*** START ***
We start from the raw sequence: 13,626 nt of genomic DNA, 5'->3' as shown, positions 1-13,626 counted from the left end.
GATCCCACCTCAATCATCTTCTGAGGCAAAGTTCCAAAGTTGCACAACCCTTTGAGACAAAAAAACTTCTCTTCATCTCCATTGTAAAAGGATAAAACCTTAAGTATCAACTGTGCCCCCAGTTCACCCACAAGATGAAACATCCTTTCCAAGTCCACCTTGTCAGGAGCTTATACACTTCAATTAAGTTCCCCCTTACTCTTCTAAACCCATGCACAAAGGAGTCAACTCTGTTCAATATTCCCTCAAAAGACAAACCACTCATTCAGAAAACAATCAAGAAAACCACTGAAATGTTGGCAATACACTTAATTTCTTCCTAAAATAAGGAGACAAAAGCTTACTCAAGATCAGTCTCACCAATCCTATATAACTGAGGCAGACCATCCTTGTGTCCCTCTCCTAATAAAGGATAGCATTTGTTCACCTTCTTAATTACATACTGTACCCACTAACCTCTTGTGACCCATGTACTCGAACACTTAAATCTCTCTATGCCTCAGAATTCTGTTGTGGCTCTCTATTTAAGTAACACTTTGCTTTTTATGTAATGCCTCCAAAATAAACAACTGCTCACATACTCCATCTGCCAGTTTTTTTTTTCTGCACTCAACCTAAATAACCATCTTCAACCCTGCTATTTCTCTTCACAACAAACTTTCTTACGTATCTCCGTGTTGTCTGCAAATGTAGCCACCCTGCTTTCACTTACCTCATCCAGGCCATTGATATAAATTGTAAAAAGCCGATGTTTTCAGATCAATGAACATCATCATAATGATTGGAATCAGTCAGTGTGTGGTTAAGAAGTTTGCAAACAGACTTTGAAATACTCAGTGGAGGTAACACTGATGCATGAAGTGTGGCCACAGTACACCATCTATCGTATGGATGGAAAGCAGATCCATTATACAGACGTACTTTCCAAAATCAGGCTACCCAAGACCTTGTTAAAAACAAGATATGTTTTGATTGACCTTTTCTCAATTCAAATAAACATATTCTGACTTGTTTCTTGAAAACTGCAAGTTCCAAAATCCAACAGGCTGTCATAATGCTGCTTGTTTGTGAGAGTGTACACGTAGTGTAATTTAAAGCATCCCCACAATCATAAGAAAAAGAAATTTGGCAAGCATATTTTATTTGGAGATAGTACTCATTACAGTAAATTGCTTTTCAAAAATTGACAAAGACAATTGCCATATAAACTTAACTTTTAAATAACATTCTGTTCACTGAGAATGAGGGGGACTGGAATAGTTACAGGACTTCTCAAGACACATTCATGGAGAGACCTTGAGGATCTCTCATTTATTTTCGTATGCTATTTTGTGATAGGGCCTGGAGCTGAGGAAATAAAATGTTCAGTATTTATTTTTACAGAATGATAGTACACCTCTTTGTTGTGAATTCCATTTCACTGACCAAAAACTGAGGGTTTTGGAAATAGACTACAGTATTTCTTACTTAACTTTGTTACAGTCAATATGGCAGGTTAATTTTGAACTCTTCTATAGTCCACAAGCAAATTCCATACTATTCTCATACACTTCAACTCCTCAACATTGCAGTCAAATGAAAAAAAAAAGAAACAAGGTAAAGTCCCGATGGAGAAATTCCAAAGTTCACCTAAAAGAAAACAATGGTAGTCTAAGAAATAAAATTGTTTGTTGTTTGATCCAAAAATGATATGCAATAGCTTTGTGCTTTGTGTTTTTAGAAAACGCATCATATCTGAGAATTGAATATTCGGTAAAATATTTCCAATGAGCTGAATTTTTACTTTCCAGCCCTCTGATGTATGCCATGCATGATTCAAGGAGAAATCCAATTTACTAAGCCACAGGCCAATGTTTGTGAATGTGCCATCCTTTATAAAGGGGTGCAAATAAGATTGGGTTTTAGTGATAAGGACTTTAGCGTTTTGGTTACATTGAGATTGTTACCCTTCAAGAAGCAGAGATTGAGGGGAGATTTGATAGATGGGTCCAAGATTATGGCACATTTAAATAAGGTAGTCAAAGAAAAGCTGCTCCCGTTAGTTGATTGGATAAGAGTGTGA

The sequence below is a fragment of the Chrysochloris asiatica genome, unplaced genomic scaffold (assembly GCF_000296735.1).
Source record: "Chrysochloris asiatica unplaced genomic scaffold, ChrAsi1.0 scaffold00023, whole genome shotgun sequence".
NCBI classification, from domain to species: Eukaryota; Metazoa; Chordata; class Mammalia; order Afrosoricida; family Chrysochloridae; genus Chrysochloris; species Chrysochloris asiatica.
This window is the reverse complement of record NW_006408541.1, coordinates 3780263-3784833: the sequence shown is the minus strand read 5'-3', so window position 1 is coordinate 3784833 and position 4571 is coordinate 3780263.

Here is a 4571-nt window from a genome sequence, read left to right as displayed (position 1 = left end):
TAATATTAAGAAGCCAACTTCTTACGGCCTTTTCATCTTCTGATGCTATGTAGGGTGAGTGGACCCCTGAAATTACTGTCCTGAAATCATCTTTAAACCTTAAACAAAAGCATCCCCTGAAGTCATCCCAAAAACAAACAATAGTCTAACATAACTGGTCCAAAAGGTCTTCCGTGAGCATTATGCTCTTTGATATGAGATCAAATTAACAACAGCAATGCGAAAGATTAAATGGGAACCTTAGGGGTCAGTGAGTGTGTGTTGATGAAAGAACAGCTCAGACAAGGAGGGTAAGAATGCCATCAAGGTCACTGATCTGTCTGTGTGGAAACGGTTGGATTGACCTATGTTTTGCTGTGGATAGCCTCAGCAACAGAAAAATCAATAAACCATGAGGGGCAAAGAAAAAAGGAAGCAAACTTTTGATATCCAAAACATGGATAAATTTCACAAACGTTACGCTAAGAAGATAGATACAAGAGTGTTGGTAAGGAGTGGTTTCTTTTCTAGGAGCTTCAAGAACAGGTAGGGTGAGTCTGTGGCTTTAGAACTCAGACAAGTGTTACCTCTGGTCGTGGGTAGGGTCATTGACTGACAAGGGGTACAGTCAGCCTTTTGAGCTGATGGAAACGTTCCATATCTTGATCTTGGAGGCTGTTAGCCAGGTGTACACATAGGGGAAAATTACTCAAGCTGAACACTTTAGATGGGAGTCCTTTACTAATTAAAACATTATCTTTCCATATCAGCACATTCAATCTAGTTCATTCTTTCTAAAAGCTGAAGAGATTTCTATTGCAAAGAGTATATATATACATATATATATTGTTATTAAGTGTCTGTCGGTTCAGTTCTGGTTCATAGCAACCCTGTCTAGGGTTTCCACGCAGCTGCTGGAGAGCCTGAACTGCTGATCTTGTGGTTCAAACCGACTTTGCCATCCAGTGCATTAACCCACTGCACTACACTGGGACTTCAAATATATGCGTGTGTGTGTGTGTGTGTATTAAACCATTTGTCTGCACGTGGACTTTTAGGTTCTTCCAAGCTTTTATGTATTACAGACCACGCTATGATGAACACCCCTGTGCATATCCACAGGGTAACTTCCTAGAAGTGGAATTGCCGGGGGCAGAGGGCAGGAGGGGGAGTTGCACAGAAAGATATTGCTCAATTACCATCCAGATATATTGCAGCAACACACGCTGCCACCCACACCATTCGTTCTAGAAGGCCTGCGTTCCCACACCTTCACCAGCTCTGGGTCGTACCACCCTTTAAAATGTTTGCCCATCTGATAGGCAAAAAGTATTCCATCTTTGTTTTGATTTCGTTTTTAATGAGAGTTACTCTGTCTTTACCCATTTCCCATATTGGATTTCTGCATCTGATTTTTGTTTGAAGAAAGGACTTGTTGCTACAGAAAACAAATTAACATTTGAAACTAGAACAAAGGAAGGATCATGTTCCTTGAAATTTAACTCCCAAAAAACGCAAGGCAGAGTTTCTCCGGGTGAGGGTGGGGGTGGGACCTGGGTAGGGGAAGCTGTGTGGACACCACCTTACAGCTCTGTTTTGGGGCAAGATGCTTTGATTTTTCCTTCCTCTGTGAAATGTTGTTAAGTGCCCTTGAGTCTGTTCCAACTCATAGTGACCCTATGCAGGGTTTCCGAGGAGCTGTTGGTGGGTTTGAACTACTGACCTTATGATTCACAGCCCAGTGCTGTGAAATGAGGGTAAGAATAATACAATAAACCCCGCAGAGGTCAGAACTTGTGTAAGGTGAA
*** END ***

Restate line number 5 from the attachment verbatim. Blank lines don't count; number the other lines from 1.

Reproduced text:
NCBI classification, from domain to species: Eukaryota; Metazoa; Chordata; class Mammalia; order Afrosoricida; family Chrysochloridae; genus Chrysochloris; species Chrysochloris asiatica.